It’s more than a little surprising to see the name of Peter Farrelly at the helm of a ‘serious’ picture that’s generating real Oscar buzz. He’s certainly been involved in several projects that are beloved of many, but for all their considerable claims towards iconic status, Dumb and Dumber and There’s Something About Mary were never giving Academy voters sleepless nights.
Green Book on the other hand is sure to give them at least something to think about. It’s a timely comedy drama about an odd-couple road trip across the American Deep South in the early 1960s and the horrendous racial attitudes of the time, slightly let down by obvious storytelling, its tendency towards easy crowd-pleasing and its refuge in broad comedy when its message threatens to become too heavy.
Frank “Tony Lip” Vallelonga (Viggo Mortenson) is a bouncer in a New York nightclub that closes for renovations. Looking for employment to tide him over, he’s recommended as a driver for famed pianist ‘Doc’ Don Shirley (Mahershala Ali). The fastidious musician is embarking on a concert tour through the Deep South – an undertaking that’s arguably both incredibly brave and suicidally foolish for a black man at the time. The brash bruiser Tony understands he’s not being taken on purely for his skills behind the wheel, and despite immediate mutual antipathy between the pair he takes the assignment.
Green Book resembles a race-flipped Driving Miss Daisy, with the narrative hinging around two sparring protagonists who slowly come to respect and care for each other. It is far more blunt in its storytelling however; seemingly happy for its leads to shoulder the weight of expectation, but both actors split the load beautifully. Mortensen’s role is more immediately eye-catching, as a paunchy Italian-American wise guy isn’t an obvious fit for the soulful Dane; but he fully embodies Tony Lip, even if it’s an instantly recognisable template. He never smooths off Tony’s many rough edges, but slowly reveals different layers to the man and earning our gradual empathy. His evolution from ingrained, unthinking racist who would throw a glass in the bin if a black man had drunk from it, to a more enlightened and thoughtful man is an obvious one, but played with all Mortensen’s considerable charisma, and It’s not entirely implausible given the baptism of fire he witnesses Shirley undergo as the tour progresses.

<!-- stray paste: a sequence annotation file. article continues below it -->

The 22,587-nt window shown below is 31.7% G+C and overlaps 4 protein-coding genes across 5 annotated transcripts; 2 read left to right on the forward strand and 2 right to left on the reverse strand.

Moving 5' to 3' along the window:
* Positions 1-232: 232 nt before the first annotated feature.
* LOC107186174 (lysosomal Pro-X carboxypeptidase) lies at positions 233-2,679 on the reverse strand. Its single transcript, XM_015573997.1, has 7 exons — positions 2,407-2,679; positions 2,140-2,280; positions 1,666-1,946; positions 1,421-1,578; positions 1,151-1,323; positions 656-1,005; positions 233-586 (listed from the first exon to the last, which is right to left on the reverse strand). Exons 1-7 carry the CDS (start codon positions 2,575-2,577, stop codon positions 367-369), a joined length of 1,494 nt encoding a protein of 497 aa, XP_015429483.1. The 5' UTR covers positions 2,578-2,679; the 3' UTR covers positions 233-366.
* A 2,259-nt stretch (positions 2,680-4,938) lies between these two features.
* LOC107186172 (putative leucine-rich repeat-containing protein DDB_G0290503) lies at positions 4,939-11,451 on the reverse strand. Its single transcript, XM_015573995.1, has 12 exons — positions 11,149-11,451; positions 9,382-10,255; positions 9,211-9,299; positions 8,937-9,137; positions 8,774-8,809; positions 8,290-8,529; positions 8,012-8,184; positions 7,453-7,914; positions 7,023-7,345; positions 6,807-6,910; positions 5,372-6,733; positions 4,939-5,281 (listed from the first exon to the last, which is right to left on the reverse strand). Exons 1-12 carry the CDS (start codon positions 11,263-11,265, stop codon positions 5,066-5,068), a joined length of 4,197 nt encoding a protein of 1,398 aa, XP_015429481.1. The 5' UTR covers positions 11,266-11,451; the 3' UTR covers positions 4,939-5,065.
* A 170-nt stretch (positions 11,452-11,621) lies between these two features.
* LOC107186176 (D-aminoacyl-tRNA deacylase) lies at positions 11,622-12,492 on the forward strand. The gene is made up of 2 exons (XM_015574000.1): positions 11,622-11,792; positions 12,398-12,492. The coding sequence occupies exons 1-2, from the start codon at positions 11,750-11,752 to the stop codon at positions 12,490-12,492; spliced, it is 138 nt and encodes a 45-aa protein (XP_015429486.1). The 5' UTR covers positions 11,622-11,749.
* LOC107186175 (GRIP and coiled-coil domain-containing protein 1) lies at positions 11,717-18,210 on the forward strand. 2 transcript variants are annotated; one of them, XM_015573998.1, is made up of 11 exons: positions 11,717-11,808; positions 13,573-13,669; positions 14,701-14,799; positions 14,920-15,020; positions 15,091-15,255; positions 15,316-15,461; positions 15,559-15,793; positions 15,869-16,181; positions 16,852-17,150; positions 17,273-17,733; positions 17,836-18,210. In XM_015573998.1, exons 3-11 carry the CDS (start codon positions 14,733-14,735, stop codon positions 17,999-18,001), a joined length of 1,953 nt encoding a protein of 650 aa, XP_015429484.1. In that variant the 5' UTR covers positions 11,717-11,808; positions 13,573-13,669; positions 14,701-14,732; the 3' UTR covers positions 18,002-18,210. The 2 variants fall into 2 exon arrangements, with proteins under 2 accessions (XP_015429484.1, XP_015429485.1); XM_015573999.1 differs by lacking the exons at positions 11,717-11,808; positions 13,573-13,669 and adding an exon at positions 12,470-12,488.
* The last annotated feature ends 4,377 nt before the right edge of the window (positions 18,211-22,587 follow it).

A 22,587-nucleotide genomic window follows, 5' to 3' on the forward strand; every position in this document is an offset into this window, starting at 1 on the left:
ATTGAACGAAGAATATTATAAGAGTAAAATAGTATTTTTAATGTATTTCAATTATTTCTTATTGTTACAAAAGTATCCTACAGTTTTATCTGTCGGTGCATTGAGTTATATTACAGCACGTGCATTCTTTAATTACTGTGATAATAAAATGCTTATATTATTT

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Ali has arguably the tougher job as the elegant, introverted pianist. Shirley is a man used to keeping his own counsel, often out of necessity given he performs to rapturous reception from audiences who shake his hand, but who would spit in his face in other circumstances. Ali draws on an innate air of nobility he exudes (which came through naturally even as a drug dealer in Moonlight) to make the respect he earns from a man like Tony not just understandable, but inevitable. He also conveys oceans of deep sadness beneath a placid and assured surface, allowing just little hints of his despair to surface, such as through a consumption of whiskey as prodigious as his musicianship. The chalk and cheese dynamic between the pair is superb, and on those terms Green Book is as good an example of the odd-couple buddy movie as there has been recently, the skill of the actors making a virtue of some occasionally clunky dialogue as the two men warily circle each other. Farrelly proves himself an excellent director of actors, aware of the assets at his disposal and making full use of them. It’s a skill for which, again, a filmmaker known principally for comedy may not receive due credit.
The rest of the film is ordinary in comparison. Narratively, the film follows a predictable path, making a stop-off at just about every road movie cliche along the way; breakdowns, bust-ups and brotherhood are all ticked-off and dispensed with. Many of the moments intended to have real dramatic power are so thuddingly obvious that they risk raising more eyebrows than emotions. The dapper Shirley faced by a field of black labourers while Tony fixes the car is an example of this, hauling some lip-service nods to issues of class into the mix as well.
The film also glosses over Shirley’s sexuality, with a tryst in a public bathhouse that leads to an arrest cast as just another bump in the road to be traversed, with nary a mention again; certainly not from Tony whose beatific handling of the situation rings slightly false given his early behaviour is not exactly progressive. The situation feels like it was added as a bolster for Tony’s character, rather than any genuine insight into Shirley, and the film would have been no worse off for it not to have been referred to at all.
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Despite the evident problems Green Book has, and the cynical taste of the Awards-bait formula to which it rigidly adheres, it’s hard not to be ultimately won over by it. For the most part, it manages to avoid the icky excesses of the white saviour narrative to which other similarly-themed works like The Help falls prey, and the film’s heart is so achingly in the right place that the easy and slightly self-satisfied conclusions it draws about race and kinship can be, if not excused, at least overlooked.
In a year when a genuine original like The Favourite is gaining serious awards buzz, Green Book may be considered a little safe for the biggest prizes, but it’s unfeasible that Viggo Mortensen and Mahershala Ali will not be in contention for the acting gongs.